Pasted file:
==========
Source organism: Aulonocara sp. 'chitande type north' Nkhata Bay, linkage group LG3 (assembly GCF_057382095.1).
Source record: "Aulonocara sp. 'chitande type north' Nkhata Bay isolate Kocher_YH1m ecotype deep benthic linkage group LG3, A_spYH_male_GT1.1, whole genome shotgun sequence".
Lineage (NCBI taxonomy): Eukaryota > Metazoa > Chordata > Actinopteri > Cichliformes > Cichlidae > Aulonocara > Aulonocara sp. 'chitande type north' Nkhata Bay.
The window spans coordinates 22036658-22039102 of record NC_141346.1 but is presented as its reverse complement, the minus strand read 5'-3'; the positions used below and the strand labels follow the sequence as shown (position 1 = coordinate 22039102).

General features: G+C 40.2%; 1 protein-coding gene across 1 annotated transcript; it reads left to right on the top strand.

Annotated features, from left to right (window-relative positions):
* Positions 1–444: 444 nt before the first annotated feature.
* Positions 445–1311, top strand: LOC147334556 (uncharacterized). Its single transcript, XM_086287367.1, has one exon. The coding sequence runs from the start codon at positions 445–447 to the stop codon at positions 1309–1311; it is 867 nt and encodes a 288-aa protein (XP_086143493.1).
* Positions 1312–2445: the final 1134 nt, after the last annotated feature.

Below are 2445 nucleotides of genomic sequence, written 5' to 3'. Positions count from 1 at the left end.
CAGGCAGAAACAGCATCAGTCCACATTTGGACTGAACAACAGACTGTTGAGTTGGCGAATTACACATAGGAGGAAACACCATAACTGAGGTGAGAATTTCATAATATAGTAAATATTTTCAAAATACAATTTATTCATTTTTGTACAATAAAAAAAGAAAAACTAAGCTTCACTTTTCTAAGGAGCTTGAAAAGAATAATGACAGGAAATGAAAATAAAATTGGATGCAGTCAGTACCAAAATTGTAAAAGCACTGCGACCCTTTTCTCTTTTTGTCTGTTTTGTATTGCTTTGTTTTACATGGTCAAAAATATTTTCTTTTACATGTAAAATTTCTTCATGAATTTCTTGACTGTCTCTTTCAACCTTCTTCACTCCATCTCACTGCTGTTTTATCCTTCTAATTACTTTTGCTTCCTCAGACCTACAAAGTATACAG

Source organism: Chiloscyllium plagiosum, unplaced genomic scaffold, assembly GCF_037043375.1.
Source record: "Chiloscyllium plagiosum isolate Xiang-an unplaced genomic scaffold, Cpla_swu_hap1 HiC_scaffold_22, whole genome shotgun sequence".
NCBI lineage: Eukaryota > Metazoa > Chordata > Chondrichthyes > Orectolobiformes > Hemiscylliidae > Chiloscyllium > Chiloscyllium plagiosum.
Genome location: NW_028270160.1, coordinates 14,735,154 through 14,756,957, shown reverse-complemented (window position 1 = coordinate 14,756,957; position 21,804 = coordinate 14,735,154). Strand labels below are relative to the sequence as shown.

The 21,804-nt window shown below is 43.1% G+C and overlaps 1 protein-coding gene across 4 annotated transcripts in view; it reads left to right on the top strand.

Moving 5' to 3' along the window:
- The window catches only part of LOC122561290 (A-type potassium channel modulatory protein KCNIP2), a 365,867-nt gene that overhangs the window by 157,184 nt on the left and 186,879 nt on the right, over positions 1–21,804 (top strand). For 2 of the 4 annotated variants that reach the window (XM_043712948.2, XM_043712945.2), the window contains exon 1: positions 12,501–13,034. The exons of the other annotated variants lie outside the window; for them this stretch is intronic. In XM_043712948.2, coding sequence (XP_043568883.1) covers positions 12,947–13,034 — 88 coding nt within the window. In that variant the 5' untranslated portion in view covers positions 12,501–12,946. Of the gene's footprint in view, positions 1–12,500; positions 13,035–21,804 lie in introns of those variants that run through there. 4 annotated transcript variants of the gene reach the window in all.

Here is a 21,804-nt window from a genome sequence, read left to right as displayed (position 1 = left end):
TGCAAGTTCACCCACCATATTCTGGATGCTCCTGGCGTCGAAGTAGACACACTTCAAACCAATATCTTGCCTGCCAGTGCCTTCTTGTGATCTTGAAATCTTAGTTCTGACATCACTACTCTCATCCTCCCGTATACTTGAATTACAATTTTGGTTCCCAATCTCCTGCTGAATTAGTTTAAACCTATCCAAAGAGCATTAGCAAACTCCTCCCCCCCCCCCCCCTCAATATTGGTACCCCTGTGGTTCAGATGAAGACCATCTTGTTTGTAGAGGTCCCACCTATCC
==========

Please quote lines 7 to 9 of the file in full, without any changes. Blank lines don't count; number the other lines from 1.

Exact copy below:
* Positions 1–444: 444 nt before the first annotated feature.
* Positions 445–1311, top strand: LOC147334556 (uncharacterized). Its single transcript, XM_086287367.1, has one exon. The coding sequence runs from the start codon at positions 445–447 to the stop codon at positions 1309–1311; it is 867 nt and encodes a 288-aa protein (XP_086143493.1).
* Positions 1312–2445: the final 1134 nt, after the last annotated feature.